07       {
  08         pergunta: 'Do you like Meteor?',
  09         alternativas: [
  10           { texto: 'Yes, very!', votos: 0 },
  11           { texto: 'More or less...', votos: 0 },
  12           { texto: 'No. Prefer JavaScript', votos: 0 }
  13         ]
  14       },
  15       {
  16         pergunta: 'How do you rate this article?',
  17         alternativas: [
  18           { texto: 'bad', votos: 0 },
  19           { texto: 'good', votos: 0 },
  20           { texto: 'excellent', votos: 0 }
  21         ]
  22       }
  23     ];
  24 
  25     // iterates over all quizes and inserts each in the bank
  26     _.each(quizSimple, function(quiz) {
  27       Quiz.insert(quiz);
  28     });
  29   }
  30 });

Note that in line 2 we are using the function of Meteor startup() will be the first to be executed when the project up on the server. In line 5 we see if there is already a given quiz using the method find() MongoDB available through the global object Quiz we have created before. This method lists all the objects added to the bank and the count() method returns the number. If the list come empty created a vector with two filled objects (whose attributes the question and another vector with the alternatives) for testing. The values of the amount of votes that option will be saved as sub-attributes of alternative vector. In line 26 iterate on the quiz items list and insert each in Mongo object by insert() method.

Once the Meteor implements an instance of Mongo on the client, you can run the MongoDB commands directly from the browser console, via developer tool. To have saved all files, Meteor already restarted the application, so the objects that are already created in the database. Open your browser (Chrome will use for the examples shown) and, within the page that execute the Meteor, access the debug console. Type the following command:

Quiz.find().fetch()

The result is the printing of the two objects inserted. Note that there are other attributes that Meteor creates quiz to support the object, such as an identifier (_id) and the vector size (length). This constitutes another benefit of Meteor since the data is always available without the need for debugging using the debugger operator or break points.

Application Template

We need to set our templates that represent the header and body of the page so you do not have to replicate the code in each. Let's start by app.body.html page by adding the contents of Listing 6 to it.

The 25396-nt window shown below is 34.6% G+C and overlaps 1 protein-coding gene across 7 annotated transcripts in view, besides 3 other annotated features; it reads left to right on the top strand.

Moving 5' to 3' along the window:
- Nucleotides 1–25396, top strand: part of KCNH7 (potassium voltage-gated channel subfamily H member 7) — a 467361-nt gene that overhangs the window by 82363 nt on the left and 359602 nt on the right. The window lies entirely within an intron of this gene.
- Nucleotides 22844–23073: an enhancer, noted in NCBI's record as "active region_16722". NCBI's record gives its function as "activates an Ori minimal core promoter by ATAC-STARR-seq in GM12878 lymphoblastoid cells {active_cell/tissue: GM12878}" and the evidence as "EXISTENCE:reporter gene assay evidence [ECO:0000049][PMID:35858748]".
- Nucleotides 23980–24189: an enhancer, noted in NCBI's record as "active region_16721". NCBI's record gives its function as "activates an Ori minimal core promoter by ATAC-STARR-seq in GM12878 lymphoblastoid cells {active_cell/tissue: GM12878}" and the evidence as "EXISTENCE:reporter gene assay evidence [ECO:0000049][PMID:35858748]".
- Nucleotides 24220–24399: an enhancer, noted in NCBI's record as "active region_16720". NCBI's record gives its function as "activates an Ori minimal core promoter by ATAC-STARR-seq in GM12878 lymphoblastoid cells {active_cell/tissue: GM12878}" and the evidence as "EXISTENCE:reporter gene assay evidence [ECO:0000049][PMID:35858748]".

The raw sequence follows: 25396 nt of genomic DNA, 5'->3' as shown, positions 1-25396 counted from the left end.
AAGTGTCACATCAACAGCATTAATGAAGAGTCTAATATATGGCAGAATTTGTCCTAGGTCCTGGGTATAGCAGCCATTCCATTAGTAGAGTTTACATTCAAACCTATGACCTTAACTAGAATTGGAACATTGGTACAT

Listing 6. Body of the page template code

  01 <body>
  02   <!-- It's the quiz creation form here -->
  03   <div class="container">
  04     <div class="row">
  05       <div class="col-md-6 col-md-offset-3">
  06         {{ >formQuiz }}
  07       </div>
  08     </div>
  09   </div>  
  10 
  11   <!-- Itera on quizes, displaying them -->
  12   <div class="quiz">
  13       {{ #each quizes }}
  14           {{ >quiz }}
  15       {{ /each }}
  16   </div>
  17 </body>

The page has a simple composition which, in line 6, import the quiz form template, which grafted the HTML inside said div. In this line, the Meteor will look for the file that has the tag <template name = 'formQuiz'>. Note that the classes we are creating are related to Bootstrap: organized in columns.

On line 12 we create a div that will iterate over all quiz items. See the forEach we use on line 13, even repeating structures should be among the double key signals. And once again we import the quiz template on line 14. All import should always start with the highest signal ">", and all end block must end with the name of the command preceded by a slash "/".

We will now edit the header file (Listing 7). This is a common header to other HTML pages. If you check the generated HTML code of the page loaded in the browser will notice that inside the head tag have multiple files being imported (JS and CSS) to keep all logic self-generated by Meteor.

Listing 7. Header template page Code

  01 <head>
  02   <meta charset="utf-8">
  03   <title>My Quiz MrBool!</title>
  04 
  05   <!-- All CSS content will be loaded automatically here -->
  06 </head>

Once with the header and footer templates ready, we can not run them because we must first create the form pages that will use them by default. Open the quiz-MrBool-form.html file and add the contents of Listing 8.